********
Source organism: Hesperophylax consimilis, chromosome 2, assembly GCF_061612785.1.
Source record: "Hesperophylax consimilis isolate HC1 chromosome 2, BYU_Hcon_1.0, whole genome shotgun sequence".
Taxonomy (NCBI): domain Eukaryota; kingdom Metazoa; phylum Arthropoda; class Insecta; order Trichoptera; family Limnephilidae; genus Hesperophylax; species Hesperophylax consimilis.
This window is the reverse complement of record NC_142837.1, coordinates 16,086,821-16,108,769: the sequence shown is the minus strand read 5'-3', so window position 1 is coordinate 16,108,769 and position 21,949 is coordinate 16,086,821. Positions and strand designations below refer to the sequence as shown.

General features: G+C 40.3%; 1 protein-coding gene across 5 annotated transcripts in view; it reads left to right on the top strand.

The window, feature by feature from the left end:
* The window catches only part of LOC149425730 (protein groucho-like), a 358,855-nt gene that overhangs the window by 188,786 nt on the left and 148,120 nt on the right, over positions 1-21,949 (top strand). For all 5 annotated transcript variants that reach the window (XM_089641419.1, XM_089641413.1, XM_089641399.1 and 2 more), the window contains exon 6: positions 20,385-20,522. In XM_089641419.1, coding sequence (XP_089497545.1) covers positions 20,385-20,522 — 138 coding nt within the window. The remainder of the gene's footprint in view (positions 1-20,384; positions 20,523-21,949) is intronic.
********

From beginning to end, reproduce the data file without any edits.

Source organism: Hesperophylax consimilis, chromosome 2, assembly GCF_061612785.1.
Source record: "Hesperophylax consimilis isolate HC1 chromosome 2, BYU_Hcon_1.0, whole genome shotgun sequence".
Taxonomy (NCBI): domain Eukaryota; kingdom Metazoa; phylum Arthropoda; class Insecta; order Trichoptera; family Limnephilidae; genus Hesperophylax; species Hesperophylax consimilis.
This window is the reverse complement of record NC_142837.1, coordinates 16,086,821-16,108,769: the sequence shown is the minus strand read 5'-3', so window position 1 is coordinate 16,108,769 and position 21,949 is coordinate 16,086,821. Positions and strand designations below refer to the sequence as shown.

General features: G+C 40.3%; 1 protein-coding gene across 5 annotated transcripts in view; it reads left to right on the top strand.

The window, feature by feature from the left end:
* The window catches only part of LOC149425730 (protein groucho-like), a 358,855-nt gene that overhangs the window by 188,786 nt on the left and 148,120 nt on the right, over positions 1-21,949 (top strand). For all 5 annotated transcript variants that reach the window (XM_089641419.1, XM_089641413.1, XM_089641399.1 and 2 more), the window contains exon 6: positions 20,385-20,522. In XM_089641419.1, coding sequence (XP_089497545.1) covers positions 20,385-20,522 — 138 coding nt within the window. The remainder of the gene's footprint in view (positions 1-20,384; positions 20,523-21,949) is intronic.